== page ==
In 2011, we signed up to the Barclays Supplier Pledge to identify where we can achieve reduction targets. It also provides a platform for Aviva to share our environmental best practices via quarterly forums with the other suppliers that have signed up to the pledge. We have long-standing relationships with Telereal Trillium and G S Hall who inspect, service and maintain equipment and plant in accordance with insurance and statutory regulations.

The 2010 year-end report identified a number of potential energy efficiencies measures including reprogramming the Building Management Systems, introduction of more efficient cooling, modifications to plant to reduce their energy use and insulation of heating pipework. We have invested in these works, which will save an estimated £402,000 and achieve an estimated 8% reduction in CO2.

Working with IT Efficient, our registered IT waste disposal partners, we have reviewed our logistical practices. By combining the delivery of new equipment with the collections of retired assets we have reduced the distanced travelled by 8,045 miles, which equates to 3.24 tonnes of CO2 emissions.


Aviva’s national catering partner, Compass, has removed four million miles from the food chain nationally by moving to an online ordering system and using one distribution point for deliveries. As well as educating employees on food sourcing, only Marine Stewardship

Council fish is available in Aviva restaurants.

2. We are doing more than ever to minimise our own environmental impacts. We achieved a 3% like for like reduction in carbon emissions. Our waste consumption reduced by 25% and we are on target to beat our zero to landfill target in the UK by two years.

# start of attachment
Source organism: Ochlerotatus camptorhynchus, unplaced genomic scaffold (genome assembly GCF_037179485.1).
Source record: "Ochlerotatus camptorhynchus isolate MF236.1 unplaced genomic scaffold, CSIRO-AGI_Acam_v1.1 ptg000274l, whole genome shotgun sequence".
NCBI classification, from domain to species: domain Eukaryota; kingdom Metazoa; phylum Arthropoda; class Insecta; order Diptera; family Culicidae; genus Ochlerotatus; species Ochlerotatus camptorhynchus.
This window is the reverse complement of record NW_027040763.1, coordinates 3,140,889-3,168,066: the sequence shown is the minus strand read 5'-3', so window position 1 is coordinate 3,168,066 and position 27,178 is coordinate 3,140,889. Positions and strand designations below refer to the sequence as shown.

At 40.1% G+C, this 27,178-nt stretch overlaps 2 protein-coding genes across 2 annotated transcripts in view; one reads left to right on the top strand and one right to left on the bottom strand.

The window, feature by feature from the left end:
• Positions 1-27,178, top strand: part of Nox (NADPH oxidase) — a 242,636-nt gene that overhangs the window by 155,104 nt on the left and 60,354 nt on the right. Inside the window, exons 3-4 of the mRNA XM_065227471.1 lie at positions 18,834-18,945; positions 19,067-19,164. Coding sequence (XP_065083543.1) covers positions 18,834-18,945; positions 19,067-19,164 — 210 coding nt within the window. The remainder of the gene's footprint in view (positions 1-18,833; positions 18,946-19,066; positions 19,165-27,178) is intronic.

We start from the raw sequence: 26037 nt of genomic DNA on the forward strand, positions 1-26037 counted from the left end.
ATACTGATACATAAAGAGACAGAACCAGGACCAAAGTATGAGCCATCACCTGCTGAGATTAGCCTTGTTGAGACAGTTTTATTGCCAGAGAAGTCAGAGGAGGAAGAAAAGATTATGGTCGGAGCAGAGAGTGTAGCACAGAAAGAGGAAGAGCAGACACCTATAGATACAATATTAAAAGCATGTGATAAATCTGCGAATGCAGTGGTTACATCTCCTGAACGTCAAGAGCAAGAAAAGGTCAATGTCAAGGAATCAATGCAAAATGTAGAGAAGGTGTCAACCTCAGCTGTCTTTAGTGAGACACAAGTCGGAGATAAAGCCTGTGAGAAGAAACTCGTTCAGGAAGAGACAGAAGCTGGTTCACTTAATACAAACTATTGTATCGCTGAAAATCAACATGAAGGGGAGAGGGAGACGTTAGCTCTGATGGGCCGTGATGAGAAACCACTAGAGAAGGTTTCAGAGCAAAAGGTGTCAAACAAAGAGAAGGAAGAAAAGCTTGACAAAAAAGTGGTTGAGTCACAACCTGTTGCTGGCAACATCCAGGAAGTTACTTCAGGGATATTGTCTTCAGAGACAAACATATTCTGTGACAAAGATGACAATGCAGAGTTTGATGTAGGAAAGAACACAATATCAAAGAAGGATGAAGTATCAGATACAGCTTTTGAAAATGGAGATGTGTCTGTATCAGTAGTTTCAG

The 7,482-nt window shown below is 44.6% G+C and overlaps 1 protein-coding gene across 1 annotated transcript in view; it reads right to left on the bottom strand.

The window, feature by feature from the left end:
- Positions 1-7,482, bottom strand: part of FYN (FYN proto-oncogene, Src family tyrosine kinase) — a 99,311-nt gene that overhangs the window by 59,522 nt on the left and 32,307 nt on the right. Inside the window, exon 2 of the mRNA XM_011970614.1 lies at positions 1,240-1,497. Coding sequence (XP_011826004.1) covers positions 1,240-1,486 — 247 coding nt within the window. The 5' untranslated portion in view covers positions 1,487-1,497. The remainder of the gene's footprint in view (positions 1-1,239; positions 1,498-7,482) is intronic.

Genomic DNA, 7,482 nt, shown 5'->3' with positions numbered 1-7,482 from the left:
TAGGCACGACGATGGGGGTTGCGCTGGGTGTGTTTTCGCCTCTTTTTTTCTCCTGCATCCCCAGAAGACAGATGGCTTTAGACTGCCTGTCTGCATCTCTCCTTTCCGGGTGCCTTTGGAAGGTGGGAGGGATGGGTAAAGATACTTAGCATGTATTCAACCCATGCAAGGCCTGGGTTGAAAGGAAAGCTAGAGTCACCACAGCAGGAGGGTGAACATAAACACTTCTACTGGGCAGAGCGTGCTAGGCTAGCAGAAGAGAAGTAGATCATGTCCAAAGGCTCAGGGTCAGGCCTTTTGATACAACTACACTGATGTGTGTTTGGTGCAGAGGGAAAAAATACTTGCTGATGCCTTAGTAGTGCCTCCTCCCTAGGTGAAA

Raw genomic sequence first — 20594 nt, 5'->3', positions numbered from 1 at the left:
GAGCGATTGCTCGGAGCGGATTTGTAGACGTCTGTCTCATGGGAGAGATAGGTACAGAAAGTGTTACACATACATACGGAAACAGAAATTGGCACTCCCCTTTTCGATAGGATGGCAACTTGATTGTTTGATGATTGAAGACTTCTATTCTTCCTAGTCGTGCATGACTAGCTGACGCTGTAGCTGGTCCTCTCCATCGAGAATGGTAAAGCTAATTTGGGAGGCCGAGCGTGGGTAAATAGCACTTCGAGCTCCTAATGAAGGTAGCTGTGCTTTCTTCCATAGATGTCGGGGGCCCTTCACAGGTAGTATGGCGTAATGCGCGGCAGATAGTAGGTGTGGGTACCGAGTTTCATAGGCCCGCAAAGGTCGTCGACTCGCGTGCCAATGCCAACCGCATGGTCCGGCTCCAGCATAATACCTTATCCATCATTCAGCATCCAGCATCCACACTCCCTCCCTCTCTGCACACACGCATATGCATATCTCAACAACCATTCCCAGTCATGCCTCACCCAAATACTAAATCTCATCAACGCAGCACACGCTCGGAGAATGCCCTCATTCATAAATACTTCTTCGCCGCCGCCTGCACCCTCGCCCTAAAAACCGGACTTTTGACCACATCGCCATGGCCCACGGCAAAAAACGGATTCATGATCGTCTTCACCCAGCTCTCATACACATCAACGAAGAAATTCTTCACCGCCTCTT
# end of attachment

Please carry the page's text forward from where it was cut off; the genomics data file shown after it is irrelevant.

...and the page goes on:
In 2011, we held 2,579 meetings via telepresence, accommodating 25,932 attendees over 12,786 hours and avoiding £1.9 million direct costs and 1,417 CO2 tonnes of travel related emissions. We also held 14,479 Webex meetings, with 78,430 attendees over 66,024 people hours.

As a service industry, around 50% of our emissions come from the buildings we occupy through heating, air conditioning or lights. That is why energy efficiency was a major factor in the choice of office relocation for our Polish and Russian businesses in 2011.

The Platinum IV building, chosen as the new Polish headquarters, is built to a high environmental specification combining high energy-efficiency management with features such as a central waste collection and flow restrictors on taps. We run an environmental audit on the building every year in order to continually improve its efficiency. Lessons from Platinum IV will be drawn on in selecting the new headquarters for our Italian business in 2012.

We achieved second-place ranking in the global insurance sector, and 28th overall, for our environmental impact and sustainability standards in the globally recognised Newsweek Green Rankings 2011. We have extended our carbon reporting and offsetting to include water, waste, rental cars and outsourced data centre-related energy consumption. Furthermore, as more regional data centres are outsourced (facilities in Europe and the USA will be outsourced in 2012) we will seek to capture the Aviva specific energy consumption from the servers. We are also included in the CRCEES Performance League table in which we ranked 899 out of 2,106 organisations.

3. Aviva plc – operational carbon footprint covering 100% of employees

GHG Emissions data from 1 Jan 2011 to 31 Dec 2011

Tonnes CO2e 2010 2011
Scope 1 63,784 44,471
Scope 2* 68,628 97,988
Scope 3 15,839 22,656
_________________________________________________________________________ Gross CO2 emissions* 148,251 165,115

Absolute CO2 footprint 127,685 165,115
Carbon offsetting (133,049) (173,371)

Total net emissions (6,336) (8,256)

* Data according the Defra guidelines ie UK electricity rated as grid average but renewable recognised in other countries.
Gross and absolute emissions in 2011 were the same. Going forward we will report on absolute emissions only.
Scope 1 – operational emissions from owned sources eg gas, vehicle fleet as part of product/service.